or t'oth·er

[ tuhth-er ]

adjective, pronounOlder Use.
  1. that other; the other.

Origin of tother

1175–1225; Middle English the tother for thet other, variant of that other the other; see that, other

Words Nearby tother Unabridged Based on the Random House Unabridged Dictionary, © Random House, Inc. 2023

How to use tother in a sentence

  • Widder Morse wants to ape these well-to-do folks that live tother end o Whiffle Street.

  • I kin tie de happy-sak to de kote keerts, und den ole hoss, yu und me kin land on de tother side of de crick lak a kildee.

    The Broken Sword | Dennison Worthington
  • Sposin yer und young missis gits kilt—whot in de name ob Gawd is ergwine ter cum ob tother ones?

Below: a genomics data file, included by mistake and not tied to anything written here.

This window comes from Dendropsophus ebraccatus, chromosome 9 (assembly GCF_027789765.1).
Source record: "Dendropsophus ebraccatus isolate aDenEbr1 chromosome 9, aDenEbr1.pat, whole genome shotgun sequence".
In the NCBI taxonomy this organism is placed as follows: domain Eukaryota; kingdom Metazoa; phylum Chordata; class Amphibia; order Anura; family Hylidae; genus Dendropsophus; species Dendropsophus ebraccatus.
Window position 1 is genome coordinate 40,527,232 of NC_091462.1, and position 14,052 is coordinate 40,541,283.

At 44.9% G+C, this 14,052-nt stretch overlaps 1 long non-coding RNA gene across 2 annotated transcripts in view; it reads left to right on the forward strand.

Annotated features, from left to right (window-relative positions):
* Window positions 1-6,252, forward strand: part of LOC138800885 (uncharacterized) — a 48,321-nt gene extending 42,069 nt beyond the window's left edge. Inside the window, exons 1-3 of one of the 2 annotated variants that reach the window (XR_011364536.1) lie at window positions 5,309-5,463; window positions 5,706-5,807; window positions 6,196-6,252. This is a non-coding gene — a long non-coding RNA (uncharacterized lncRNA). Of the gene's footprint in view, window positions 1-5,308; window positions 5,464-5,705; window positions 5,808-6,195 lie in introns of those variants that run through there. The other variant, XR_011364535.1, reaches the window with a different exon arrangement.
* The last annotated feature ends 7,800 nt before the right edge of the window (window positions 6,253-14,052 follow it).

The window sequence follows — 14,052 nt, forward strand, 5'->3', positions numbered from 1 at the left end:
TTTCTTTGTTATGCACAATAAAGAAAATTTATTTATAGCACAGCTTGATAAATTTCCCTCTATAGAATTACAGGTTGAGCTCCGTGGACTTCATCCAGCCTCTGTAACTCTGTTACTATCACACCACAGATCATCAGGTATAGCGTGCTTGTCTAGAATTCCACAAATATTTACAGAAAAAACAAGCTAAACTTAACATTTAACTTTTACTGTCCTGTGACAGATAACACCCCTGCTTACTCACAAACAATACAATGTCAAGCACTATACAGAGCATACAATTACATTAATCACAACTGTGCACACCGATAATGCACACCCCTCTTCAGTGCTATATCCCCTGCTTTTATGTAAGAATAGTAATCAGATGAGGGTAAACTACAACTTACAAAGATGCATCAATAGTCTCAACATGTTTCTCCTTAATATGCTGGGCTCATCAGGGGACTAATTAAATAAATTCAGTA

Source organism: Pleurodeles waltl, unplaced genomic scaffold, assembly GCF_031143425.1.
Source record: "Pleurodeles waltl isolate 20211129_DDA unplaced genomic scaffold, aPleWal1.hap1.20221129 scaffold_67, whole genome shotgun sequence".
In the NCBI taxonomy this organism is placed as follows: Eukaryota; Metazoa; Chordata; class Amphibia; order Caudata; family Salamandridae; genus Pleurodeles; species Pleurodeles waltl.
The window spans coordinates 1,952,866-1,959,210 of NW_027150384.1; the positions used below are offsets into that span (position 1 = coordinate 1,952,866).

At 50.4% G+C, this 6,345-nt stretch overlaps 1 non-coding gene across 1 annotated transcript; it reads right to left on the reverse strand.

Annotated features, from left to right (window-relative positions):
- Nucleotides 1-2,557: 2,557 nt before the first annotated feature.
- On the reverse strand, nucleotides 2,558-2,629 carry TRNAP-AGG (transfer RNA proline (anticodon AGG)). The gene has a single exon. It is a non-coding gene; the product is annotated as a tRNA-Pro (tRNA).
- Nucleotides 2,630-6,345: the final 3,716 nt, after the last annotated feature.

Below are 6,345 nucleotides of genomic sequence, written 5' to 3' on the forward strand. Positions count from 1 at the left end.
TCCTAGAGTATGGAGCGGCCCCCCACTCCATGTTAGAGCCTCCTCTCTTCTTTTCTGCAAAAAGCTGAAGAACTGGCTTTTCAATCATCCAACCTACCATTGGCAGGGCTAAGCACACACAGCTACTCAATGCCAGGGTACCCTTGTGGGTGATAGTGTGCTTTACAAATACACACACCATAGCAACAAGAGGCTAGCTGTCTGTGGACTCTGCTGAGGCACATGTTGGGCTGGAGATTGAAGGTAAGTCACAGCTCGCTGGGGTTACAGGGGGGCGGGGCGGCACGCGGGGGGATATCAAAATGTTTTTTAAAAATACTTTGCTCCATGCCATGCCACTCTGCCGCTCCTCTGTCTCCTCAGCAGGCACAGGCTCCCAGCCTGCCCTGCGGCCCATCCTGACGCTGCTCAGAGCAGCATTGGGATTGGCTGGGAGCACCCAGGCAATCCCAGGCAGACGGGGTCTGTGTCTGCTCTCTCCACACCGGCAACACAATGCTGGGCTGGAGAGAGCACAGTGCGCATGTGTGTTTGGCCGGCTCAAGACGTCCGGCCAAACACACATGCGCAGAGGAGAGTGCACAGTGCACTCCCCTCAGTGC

The Broken Sword | Dennison Worthington
  • Give her a door-key to carry in her tother one, Fagin, said Sikes; it looks real and genivine like.

    Oliver Twist, Vol. I (of 3) | Charles Dickens
  • I seldom seek consolashun in the flowin Bole, but tother day I wurrid down some of your Rum.

    The Complete Works of Artemus Ward | Charles Farrar Browne (AKA Artemus Ward)

British Dictionary definitions for tother



/ (ˈtʌðə) /

adjective, noun
  1. archaic, or dialect the other

Origin of tother

C13 the tother, by mistaken division from thet other (thet, from Old English thæt, neuter of the 1)

Collins English Dictionary - Complete & Unabridged 2012 Digital Edition © William Collins Sons & Co. Ltd. 1979, 1986 © HarperCollins Publishers 1998, 2000, 2003, 2005, 2006, 2007, 2009, 2012